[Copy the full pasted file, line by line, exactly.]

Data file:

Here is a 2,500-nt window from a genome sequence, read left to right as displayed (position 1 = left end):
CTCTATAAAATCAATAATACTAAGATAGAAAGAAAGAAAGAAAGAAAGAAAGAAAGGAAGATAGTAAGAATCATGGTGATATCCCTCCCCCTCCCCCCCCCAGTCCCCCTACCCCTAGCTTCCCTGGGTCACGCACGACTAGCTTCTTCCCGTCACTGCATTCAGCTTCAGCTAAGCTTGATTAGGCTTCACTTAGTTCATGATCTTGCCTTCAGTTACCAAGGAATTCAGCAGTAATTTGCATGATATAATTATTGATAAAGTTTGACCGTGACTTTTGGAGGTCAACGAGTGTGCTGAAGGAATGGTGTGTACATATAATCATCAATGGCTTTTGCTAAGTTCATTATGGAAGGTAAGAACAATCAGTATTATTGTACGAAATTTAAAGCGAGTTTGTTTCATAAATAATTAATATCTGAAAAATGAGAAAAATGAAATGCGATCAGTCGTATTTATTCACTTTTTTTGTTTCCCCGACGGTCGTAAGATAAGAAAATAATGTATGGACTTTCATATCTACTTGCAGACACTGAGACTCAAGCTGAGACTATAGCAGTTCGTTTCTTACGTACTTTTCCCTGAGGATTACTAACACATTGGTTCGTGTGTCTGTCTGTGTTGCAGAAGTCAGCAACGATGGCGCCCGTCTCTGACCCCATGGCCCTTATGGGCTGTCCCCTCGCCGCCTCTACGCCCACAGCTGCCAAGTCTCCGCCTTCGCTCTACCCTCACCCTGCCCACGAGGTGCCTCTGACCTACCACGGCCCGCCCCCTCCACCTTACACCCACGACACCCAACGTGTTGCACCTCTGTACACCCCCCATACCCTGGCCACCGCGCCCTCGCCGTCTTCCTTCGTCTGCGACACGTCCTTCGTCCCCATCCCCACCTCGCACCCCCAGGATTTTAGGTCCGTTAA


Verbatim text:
Here is a 2,500-nt window from a genome sequence, read left to right as displayed (position 1 = left end):
CTCTATAAAATCAATAATACTAAGATAGAAAGAAAGAAAGAAAGAAAGAAAGAAAGGAAGATAGTAAGAATCATGGTGATATCCCTCCCCCTCCCCCCCCCAGTCCCCCTACCCCTAGCTTCCCTGGGTCACGCACGACTAGCTTCTTCCCGTCACTGCATTCAGCTTCAGCTAAGCTTGATTAGGCTTCACTTAGTTCATGATCTTGCCTTCAGTTACCAAGGAATTCAGCAGTAATTTGCATGATATAATTATTGATAAAGTTTGACCGTGACTTTTGGAGGTCAACGAGTGTGCTGAAGGAATGGTGTGTACATATAATCATCAATGGCTTTTGCTAAGTTCATTATGGAAGGTAAGAACAATCAGTATTATTGTACGAAATTTAAAGCGAGTTTGTTTCATAAATAATTAATATCTGAAAAATGAGAAAAATGAAATGCGATCAGTCGTATTTATTCACTTTTTTTGTTTCCCCGACGGTCGTAAGATAAGAAAATAATGTATGGACTTTCATATCTACTTGCAGACACTGAGACTCAAGCTGAGACTATAGCAGTTCGTTTCTTACGTACTTTTCCCTGAGGATTACTAACACATTGGTTCGTGTGTCTGTCTGTGTTGCAGAAGTCAGCAACGATGGCGCCCGTCTCTGACCCCATGGCCCTTATGGGCTGTCCCCTCGCCGCCTCTACGCCCACAGCTGCCAAGTCTCCGCCTTCGCTCTACCCTCACCCTGCCCACGAGGTGCCTCTGACCTACCACGGCCCGCCCCCTCCACCTTACACCCACGACACCCAACGTGTTGCACCTCTGTACACCCCCCATACCCTGGCCACCGCGCCCTCGCCGTCTTCCTTCGTCTGCGACACGTCCTTCGTCCCCATCCCCACCTCGCACCCCCAGGATTTTAGGTCCGTTAA